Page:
What Is the Purpose of Your Preacher Search…

Question asked of me on Facebook last week: “When elders/churches/search committees are looking for their next preacher, do they have any Dreams for the Future? Or are they just looking to fill an empty spot?” — Roger Leonard

Here are the purposes of preacher searches from my observation:


For many, the answer is habit. With little thought or purpose, they do it the way they’ve always done it. When a preacher leaves, the searching group contacts friends, colleges, schools of preaching and asks for applications from available preachers. They start lining up men for “tryouts” and select the best one.

The best is the one who preaches the most impressive sermon on tryout day, whose children act the best during the visit, and whose wife is most pleasing. My observation: the weakest link in many preacher searches is checking references. Often when they get to that step, if they do it at all, they want the reference to agree they have a good man. They can invite him and they’ll be finished. A mark of inadequate reference checking is not asking and exploring the person’s weak points as well as confirming and learning his strongest characteristics. You’ll learn both when he moves. It’s much easier for everyone to learn as much as you can before he moves.

Relief from Conflict and the Search Process

Some churches have been in conflict. They think getting a new preacher will solve their problems and they’ll get relief from present troubles.

Others think the time spent in looking for a preacher is “time out” in the real work of the church. They want to get a preacher quickly and get back to “the Lord’s work.”

Looking for a preacher is hard, confusing, challenging work. It consumes many hours and weeks of hard work when it’s done the quickest way possible. When it’s done correctly and conscientiously, it takes much more time.

Please Members Who Want a Friend

The culmination of some searches is to please members who know a friend and his family who wants to be the next preacher.

Get an Impressive Preacher Now

Get a well-liked, entertaining preacher who is available and release the present interim as quickly as possible

Careful, Prayerful, Deliberate, Wise Search

After considering input from the membership, evaluating the present needs of the congregation, and the future of this church, this is the best person available for us. This process takes more time, is more painful, allows more confusion, is supported by more prayer, and should be the most productive for the church in the future.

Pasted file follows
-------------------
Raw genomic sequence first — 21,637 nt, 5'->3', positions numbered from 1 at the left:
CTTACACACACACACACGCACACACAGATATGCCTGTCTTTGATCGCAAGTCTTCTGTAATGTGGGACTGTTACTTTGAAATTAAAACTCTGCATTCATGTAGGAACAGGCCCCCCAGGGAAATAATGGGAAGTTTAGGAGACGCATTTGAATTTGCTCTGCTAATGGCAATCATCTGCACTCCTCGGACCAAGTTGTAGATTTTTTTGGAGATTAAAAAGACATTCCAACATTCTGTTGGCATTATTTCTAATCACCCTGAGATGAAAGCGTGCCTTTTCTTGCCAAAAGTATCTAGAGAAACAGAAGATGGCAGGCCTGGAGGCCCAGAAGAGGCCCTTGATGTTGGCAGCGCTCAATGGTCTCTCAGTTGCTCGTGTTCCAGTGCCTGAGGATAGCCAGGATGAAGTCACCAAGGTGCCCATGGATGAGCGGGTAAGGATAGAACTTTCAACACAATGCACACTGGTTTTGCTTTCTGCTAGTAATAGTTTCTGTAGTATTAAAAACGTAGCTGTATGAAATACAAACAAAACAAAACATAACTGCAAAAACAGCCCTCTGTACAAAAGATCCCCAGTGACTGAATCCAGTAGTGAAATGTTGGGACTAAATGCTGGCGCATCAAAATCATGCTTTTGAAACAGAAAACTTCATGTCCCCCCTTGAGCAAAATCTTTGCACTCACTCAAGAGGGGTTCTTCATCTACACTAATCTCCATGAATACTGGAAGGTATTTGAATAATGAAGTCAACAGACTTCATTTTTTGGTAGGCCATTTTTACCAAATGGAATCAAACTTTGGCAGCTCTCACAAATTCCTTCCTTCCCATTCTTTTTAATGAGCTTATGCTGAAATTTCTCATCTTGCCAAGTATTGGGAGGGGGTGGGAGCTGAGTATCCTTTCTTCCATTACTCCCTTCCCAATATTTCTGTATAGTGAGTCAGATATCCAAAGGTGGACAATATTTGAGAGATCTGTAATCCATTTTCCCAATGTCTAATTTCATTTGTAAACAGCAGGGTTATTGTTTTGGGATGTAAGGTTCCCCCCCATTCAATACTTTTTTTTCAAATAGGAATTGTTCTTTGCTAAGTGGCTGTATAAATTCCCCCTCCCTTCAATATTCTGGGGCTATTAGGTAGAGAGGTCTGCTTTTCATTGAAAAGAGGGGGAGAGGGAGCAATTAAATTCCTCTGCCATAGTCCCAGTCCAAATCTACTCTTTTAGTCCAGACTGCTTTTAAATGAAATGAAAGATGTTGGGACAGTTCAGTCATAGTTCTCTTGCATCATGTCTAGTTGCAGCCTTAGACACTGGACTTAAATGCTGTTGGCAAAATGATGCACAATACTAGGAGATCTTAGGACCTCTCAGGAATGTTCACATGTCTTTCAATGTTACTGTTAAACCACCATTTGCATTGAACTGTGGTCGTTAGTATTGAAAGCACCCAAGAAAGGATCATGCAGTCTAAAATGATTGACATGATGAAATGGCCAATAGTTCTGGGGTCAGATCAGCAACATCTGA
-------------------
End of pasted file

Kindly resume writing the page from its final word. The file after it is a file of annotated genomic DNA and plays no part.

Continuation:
From my perspective, the first step of the preacher search begins with forgetting about the next preacher and considering ourselves, individually, and this congregation. Are we the kind of people who would attract the kind of preacher we need?

Israel could have entered the promised land years before they did. But God led them through the wilderness forty years to prepare them.

Searching for a preacher, elders, deacons, husband, or wife shouldn’t take forty years. But without pain, thought, prayer, and adequate time, the result will not likely be the best.

Thank you to Roger L. Leonard for the question.

What are your observations about the purposes of preacher searches you have observed?

(Visited 143 times, 10 visits today)
Jerrie Barber
Disciple of Jesus, husband, grandfather, preacher, barefoot runner, ventriloquist

6 Responses to “What Is the Purpose of Your Preacher Search…

  • Jerrie, This is a good post to help “search committees” or elder ships determine a few of their needs.

    After I “retired” I worked with a couple of congregations to help them see preacher searching from a different perspective. I asked them to make a list first of what they “wanted” the preacher to do. Then I asked them to list what they did not want him to be doing. If he did his work well for over 5 years, what should the work look like? What are you really looking for in a preacher? Please do not simply say “We are looking for a sound preacher to do evangelism!” I asked them if they were looking for a young man just out of school or someone seasoned since they had had some damaging issues over the past few years. Since their men were doing a good job in the pulpit and leading in other areas, the next preacher should not come in and disrupt what good work is ongoing.

    I get amused when I read the search criteria in the brotherhood papers as most of them say the same thing even though the work is in a different state, and culture.

    • Jerry,

      I think you’re on target.

      One of the most spiritual things a person, or congregation, can do is to THINK. Often, we habitually do what we’ve always done.

      What you did was to interrupt the habit and encourage them to think.

  • A congregation needs to be sure that they’re not making the same mistake that the Israelites did in their first king (I Samuel 9:2), where they were impressed with his looks and height rather than his heart (I Samuel 13:14). Too many “preacher’s search listings” look at external factors (age, marital status, kids in the home, etc.) rather than looking for spiritual qualities. Jerrie, your approach would refocus the efforts to what is most important.

  • Jerry Stumpf
    5 years ago

    Jerrie, thank you for your kindness. Is this something that you address in your elders workshops? I would think that this could be a topic at a Leader ship workshop?

    • Jerry,

      I mention it in New Shepherds Orientation Workshop.

      I emphasize it over and over during an interim with a church looking for a preacher.